AKRON—Until now the major tire makers have been making all the waves with new tire manufacturing technology that will revolutionize the industry, but that may be about to change.
At least two tire manufacturing system developments bear watching: One is a joint Dutch-German machinery advancement undergoing trials at a U.S. tire maker's plant in England, while the other—a supposed "revolutionary" system designed by a small Japanese engineering firm—has won the backing of one of Japan's largest car makers.
With Group Michelin and its C3M system, Pirelli S.p.A. and its MIRS technology, Continental A.G. and its Modular Manufacturing Process (MMP), along with advances by Goodyear and Bridgestone Corp., making all the headlines, industry observers have wondered where this would leave lower-tier firms in the technology race. Now it appears that independent machinery makers may be stepping in to help close the gap.
Cooper Tire & Rubber Co. currently has some equipment manufactured by VMI Epe Holland B.V. in place at its Cooper-Avon Tyres Ltd. factory in Melksham, England, according to Fran Brennan, technical director for Cooper Tire.
VMI and Berstorff GmbH have been collaborating for the past five years on automating the process by mating Berstorff's tread extruders with VMI's tire builders. The machine undergoing trials at Cooper-Avon is the first practical test of the technology.
Mr. Brennan said the tire-building equipment looks promising, but it's still too early to tell how much of an improvement it will be. "It's a highly automated approach to conventional technology as opposed to radically new technology," he said, noting that MIRS and C3M still are "the next level up in terms of technology."
Cooper also is looking to make incremental improvements to its current technology to maintain productivity and quality levels, he said. "Tire building is the most labor-intensive part of tire manufacturing. We're trying to do the best we can in the area," Mr. Brennan said. "We think we're competitive from a cost standpoint, but we realize we can't stand still."
Another push for a new machinery-maker-driven tire technology is happening in Japan. Toyota Motor Corp. is championing a new tire manufacturing system under development by Fuji Seiko K.K., a privately held engineering firm that is not related to Fuji Seiko Co. Ltd., a Japanese maker of precision machinery processing equipment.
Neither Toyota nor Fuji Seiko K.K. would divulge details of the process, other than to say it shrinks the size of the manufacturing plant by 95 percent or more and appears to do away with a lot of the component preparation and assembly.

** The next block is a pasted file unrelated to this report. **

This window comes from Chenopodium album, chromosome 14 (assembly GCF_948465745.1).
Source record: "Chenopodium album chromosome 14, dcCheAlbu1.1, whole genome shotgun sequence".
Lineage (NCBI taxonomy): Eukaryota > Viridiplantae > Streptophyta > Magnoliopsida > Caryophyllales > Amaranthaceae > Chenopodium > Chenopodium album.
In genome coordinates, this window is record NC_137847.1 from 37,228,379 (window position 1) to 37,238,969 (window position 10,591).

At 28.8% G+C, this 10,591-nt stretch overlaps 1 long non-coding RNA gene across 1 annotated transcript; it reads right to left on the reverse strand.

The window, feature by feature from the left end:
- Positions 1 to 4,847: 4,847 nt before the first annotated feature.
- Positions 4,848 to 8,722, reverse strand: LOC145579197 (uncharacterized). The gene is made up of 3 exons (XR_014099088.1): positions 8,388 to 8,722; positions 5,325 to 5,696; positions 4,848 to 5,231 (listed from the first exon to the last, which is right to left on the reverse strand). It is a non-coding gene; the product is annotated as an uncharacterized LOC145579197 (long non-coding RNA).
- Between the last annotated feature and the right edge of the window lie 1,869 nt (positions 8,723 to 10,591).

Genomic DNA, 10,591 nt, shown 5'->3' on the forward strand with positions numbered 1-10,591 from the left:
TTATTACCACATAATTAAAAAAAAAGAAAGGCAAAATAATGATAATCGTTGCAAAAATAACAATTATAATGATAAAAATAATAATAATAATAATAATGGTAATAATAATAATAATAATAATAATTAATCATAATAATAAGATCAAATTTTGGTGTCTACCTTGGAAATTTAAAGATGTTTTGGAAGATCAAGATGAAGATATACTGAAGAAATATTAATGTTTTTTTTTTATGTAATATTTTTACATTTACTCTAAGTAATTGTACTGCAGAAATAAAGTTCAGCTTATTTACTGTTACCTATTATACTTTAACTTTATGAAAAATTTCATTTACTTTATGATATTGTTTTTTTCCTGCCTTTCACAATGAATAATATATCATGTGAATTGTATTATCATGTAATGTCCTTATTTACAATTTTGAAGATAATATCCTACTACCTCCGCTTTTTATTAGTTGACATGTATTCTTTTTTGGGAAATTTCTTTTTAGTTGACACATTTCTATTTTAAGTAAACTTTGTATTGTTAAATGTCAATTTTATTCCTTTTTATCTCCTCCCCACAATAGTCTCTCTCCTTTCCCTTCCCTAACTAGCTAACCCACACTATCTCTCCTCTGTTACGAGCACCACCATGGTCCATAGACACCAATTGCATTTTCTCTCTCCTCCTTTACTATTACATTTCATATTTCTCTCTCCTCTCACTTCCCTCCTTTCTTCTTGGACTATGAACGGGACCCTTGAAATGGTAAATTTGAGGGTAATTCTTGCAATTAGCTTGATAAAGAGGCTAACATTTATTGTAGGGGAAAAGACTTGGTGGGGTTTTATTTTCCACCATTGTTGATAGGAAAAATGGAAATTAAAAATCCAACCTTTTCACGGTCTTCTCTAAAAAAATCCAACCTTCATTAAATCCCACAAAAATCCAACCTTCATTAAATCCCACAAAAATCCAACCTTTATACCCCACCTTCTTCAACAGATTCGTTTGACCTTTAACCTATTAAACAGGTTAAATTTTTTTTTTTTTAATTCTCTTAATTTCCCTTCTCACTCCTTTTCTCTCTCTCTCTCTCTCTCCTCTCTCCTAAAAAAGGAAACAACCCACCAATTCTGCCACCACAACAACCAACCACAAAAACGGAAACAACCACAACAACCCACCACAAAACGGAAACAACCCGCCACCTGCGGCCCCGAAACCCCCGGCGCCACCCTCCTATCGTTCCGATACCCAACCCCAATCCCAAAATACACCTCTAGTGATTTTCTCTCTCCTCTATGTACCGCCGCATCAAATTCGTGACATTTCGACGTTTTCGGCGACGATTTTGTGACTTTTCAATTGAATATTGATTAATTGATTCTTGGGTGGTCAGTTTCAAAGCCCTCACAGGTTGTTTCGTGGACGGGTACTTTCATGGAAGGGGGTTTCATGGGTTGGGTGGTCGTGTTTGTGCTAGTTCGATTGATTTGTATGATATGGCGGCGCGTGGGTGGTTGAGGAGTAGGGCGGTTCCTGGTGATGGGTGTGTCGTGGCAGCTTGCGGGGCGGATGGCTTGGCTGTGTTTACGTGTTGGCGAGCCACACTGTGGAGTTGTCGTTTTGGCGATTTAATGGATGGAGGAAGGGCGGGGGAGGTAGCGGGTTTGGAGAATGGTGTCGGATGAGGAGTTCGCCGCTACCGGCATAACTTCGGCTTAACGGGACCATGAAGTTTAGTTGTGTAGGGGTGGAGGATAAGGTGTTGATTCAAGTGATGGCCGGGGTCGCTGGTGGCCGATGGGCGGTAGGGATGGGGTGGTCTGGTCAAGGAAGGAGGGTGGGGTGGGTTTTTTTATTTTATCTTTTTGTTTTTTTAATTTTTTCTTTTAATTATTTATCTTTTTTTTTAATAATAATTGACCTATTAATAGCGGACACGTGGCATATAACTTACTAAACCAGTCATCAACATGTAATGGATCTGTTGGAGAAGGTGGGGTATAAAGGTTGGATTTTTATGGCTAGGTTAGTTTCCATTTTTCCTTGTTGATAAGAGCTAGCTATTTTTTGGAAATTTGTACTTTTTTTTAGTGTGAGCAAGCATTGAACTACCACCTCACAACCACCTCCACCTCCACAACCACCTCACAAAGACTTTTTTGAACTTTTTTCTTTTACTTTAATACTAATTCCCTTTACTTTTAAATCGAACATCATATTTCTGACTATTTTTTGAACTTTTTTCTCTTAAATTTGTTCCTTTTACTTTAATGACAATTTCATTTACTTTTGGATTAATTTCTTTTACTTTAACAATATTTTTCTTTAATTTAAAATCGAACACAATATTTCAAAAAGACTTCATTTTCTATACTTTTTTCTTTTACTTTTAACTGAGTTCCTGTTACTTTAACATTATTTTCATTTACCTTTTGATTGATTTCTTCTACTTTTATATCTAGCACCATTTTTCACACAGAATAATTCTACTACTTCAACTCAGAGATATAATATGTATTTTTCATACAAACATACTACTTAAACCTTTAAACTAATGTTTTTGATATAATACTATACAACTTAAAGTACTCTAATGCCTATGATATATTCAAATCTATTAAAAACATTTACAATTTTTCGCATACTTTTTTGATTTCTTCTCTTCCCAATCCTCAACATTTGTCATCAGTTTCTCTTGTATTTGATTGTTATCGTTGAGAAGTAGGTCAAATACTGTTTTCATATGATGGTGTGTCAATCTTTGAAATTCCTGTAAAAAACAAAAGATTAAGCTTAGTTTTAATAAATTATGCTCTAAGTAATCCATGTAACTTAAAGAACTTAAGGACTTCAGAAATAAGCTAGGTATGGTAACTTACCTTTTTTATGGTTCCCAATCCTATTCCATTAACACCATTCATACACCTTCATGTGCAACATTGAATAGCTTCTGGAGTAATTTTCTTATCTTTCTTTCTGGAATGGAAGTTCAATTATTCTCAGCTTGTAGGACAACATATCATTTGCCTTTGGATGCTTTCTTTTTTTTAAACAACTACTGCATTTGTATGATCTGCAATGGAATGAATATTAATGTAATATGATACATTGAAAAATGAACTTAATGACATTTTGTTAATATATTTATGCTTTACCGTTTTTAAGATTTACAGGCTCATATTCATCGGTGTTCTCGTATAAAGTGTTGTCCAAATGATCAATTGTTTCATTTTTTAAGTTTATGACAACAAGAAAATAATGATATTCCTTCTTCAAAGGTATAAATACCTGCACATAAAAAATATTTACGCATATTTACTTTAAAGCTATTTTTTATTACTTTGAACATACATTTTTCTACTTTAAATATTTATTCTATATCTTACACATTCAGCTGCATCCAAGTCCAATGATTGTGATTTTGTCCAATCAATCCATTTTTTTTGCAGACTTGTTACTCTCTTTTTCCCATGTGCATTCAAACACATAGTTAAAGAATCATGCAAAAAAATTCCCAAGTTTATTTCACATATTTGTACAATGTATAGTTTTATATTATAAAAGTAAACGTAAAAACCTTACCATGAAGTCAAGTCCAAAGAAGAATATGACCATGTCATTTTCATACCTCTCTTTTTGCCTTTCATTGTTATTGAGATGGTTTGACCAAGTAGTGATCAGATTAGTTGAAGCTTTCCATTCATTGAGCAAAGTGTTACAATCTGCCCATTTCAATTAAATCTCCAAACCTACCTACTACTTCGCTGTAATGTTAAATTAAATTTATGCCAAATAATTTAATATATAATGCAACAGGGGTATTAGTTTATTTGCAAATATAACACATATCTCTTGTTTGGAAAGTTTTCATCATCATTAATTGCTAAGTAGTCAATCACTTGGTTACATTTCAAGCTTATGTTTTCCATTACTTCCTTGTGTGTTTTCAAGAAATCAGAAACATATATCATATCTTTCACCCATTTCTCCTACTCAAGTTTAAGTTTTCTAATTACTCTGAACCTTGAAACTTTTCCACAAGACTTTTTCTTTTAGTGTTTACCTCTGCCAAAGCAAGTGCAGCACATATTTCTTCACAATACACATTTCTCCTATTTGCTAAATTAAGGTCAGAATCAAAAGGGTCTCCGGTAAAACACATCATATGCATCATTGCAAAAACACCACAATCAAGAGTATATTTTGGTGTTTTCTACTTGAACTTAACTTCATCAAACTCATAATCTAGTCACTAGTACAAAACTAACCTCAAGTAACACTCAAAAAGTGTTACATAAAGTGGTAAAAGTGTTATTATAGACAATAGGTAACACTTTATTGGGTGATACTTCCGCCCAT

Toyota denied reports that it intends to go into tire manufacturing itself. Instead the company is seeking to persuade its tire suppliers to consider the new process, which reportedly allows tires to be made lighter, according to Tadaaki Jagawa, Toyota's top procurement executive. Toyota estimated the new system could cut procurement costs by 20 to 30 percent.
While these developments may play a role in the tire industry's future, the tire makers that already have launched new manufacturing technology are confident their systems still will lead the way.
"We believe that the MIRS process is the most advanced and reliable, particularly to produce high-performing tires," said Guglielmo Fiocchi, an official in Pirelli's e-Pirelli business unit.
Pirelli already has one MIRS line in production in Milan, Italy, and said it will invest $500 million to have 80 MIRS units in operation by 2003, all expected to focus on high- and ultra-high-performance tire lines. The first U.S. MIRS line is expected to be in place in 2002.
The process is used to produce the tire maker's "e-tire," which means the process is entirely computer-controlled. Because each line takes up just roughly 3,600 square feet, Pirelli foresees putting "pocket factories" in place that could, for example, service an individual original equipment customer.
"MIRS will enable Pirelli to better compete with any producer," Mr. Fiocchi said. "It slashes costs, heavily improves product quality and uniformity, and transforms logistics from a problem into an opportunity. With MIRS, the incidence of labor costs on total product costs will sharply decrease, but our aim is to compete preeminently in the high-technology segment with products of the highest quality and performance."
While Pirelli and Michelin—which has been characteristically quiet about C3M—have received much attention in the industry, Conti believes its MMP system matches or exceeds those systems in quality, productivity and cost improvement, said Denis Garvey, Continental General Tire Inc. vice president of manufacturing operations.
Conti currently is using the modular system at its plants in Austria and Germany and at the San Fernando, Argentina, plant of its technical affiliate FATE S.A.I.C.I. In addition, its new plant in Timosoara, Romania—due on stream by year-end—and a plant planned for Brazil are designed around the system.
The company has stated it expects to have 15 percent of all passenger tires produced in MMP plants by 2003. "MMP enhances our delivery capability, particularly on small-volume sizes," Mr. Garvey said.
While advances in tire-manufacturing technology are a key to future survival, Conti has an advantage in that it looks to become a true systems supplier to the automotive industry. Its Conti Wheel System combines run-flat technology with its Conti Teves Chassis System.
"The OE manufacturers have a clear expectation of their tire suppliers in enhancing a car or truck's performance, and the replacement market—whether through dealer channels, mass merchandising or private brands—has its set of expectations on delivery and cost. Whatever manufacturing system you employ, it must be capable of delivering to both markets," Mr. Garvey said.